The animal and tycoon meeples can be purchased by any player and added to their board, providing incremental benefits the more they buy. In effect, this turns into a game of chicken where as soon as one player starts to tip their hand that they're on this train, everyone else has to buy one or two themselves, or risk that player gaining a huge number of points by being left alone. In practice, this again serves to up the strategy component of the game- each player must decide for themselves how much defense to play, and whether their turn is better spent forwarding their own agenda.



Finally, the game adds enough railroad and town cards to add a sixth player. I didn't get a chance to test this game at 6 players, so I can't comment too much on this. I'll say this much- I'm generally loathe to add an additional player to a base game tested and balanced for a lesser player count. Inevitably, it only ends up prolonging the game and time between turns. Having said that, my group often hits 6 players, and the ability to bring a game to the table that I love vs. having to bring out another party game is real life for me, and I'm sure other groups like mine. I'm reserving final judgement on this point until I'm able to test it for myself, but it's worth mentioning.

Artwork and Components: As previously mentioned, the artwork on the (slotted!) player boards is fantastic, and the town and railroad cards maintain the same level of eye-popping appeal that made the base game such a joy to get to the table. I'm very glad that Annie Stegg is back for the expansion, and visually the game still soars. Also of note: included in the expansion box are the "Emma's Art" railroad and town cars. Designer Drover's daughter Emma drew some prototype art for the game when it was just starting out, and Forbidden has included her sketches as alternate options for these cards. I haven't seen these, but I like personal touches like that.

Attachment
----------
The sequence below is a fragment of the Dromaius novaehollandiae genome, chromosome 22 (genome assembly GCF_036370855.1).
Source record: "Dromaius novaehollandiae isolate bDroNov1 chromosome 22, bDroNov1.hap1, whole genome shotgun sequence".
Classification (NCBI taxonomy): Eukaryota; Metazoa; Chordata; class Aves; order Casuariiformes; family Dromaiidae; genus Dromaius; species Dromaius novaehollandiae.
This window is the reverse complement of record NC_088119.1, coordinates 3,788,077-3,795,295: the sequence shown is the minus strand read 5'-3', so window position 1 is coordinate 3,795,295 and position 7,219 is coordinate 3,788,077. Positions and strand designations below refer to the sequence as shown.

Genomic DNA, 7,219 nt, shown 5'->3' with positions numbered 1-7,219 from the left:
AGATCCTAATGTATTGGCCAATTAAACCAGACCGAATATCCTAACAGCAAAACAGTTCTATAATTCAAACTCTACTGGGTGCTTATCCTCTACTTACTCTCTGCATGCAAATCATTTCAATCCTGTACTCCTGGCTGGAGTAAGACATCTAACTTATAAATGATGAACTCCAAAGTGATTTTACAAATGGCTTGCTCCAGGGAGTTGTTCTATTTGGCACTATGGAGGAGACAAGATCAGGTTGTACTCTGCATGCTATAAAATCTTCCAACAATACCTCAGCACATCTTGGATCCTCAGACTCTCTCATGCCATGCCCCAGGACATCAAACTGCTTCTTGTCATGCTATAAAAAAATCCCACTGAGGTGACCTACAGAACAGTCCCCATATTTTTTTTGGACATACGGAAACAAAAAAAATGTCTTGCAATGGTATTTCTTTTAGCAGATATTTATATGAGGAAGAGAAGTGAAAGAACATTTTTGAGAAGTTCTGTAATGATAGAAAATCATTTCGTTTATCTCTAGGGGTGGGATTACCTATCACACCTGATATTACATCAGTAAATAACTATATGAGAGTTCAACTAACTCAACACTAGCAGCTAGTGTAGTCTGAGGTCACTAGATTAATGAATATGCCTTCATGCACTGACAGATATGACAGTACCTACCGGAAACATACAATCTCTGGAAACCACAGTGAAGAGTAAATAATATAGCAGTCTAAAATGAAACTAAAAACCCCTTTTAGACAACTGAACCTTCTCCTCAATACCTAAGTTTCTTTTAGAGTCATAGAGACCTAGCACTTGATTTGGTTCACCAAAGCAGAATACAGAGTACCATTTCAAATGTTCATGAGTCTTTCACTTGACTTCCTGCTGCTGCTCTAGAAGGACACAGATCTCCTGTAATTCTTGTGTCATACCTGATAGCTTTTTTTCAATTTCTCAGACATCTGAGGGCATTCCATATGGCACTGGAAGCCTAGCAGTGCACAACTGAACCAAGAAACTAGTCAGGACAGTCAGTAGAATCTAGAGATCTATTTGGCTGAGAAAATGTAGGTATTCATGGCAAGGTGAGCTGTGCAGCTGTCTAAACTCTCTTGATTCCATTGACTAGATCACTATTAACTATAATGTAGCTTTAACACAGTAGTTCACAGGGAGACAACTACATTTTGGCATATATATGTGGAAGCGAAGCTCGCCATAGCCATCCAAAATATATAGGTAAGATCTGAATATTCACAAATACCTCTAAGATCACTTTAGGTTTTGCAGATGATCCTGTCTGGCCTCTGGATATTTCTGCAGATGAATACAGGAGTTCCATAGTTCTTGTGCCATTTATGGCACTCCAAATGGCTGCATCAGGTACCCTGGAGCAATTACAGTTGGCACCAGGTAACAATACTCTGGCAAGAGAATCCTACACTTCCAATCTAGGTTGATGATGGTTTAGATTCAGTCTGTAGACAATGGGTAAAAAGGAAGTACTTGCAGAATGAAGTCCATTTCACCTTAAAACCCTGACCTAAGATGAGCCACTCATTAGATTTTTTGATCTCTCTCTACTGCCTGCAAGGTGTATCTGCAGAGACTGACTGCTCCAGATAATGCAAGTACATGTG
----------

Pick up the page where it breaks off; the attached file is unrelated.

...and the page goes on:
The featured cover art of the expansion has also been converted into another of the game's signature oversized starting-player tokens. The original game has a 4" wooden raccoon to denote the game's first player, and the new cat is promised to be of the same size and quality. Apart from that, assuming the expansion ships with similar-quality cardboard tiles and wooden meeples as the base game, there's no worry about components. You'll love them.



Score: The Fat Cat expansion for Raccoon Tycoon brings more stuff to do and works on some of the balance issues in the base game. The recessed player boards by themselves would almost be worth the entry cost here, but fortunately there's a lot more to love. For fans of the base game, this is a great addition to your game. If you're new to Raccoon Tycoon, you'll find a treasure chest of a game here, and now you can add your sixth friend. I'm giving the Fat Cat expansion a score of Here Kitty, Kitty.


                     

On KICKSTARTER now. Campaign ends June 7, 2019




Nicholas Leeman - Reviewer

Nicholas has been a board game evangelist for over 10 years now, converting friends and family alike to the hobby. He's also a trained actor and works summers as one of the PA announcers for the St. Paul Saints. He lives in Minneapolis, MN with his board gaming wife and son.

See Nicholas's reviews HERE.
Raccoon Tycoon: Fat Cat Expansion Preview Raccoon Tycoon: Fat Cat Expansion Preview Reviewed by The Madjai on May 14, 2019 Rating: 5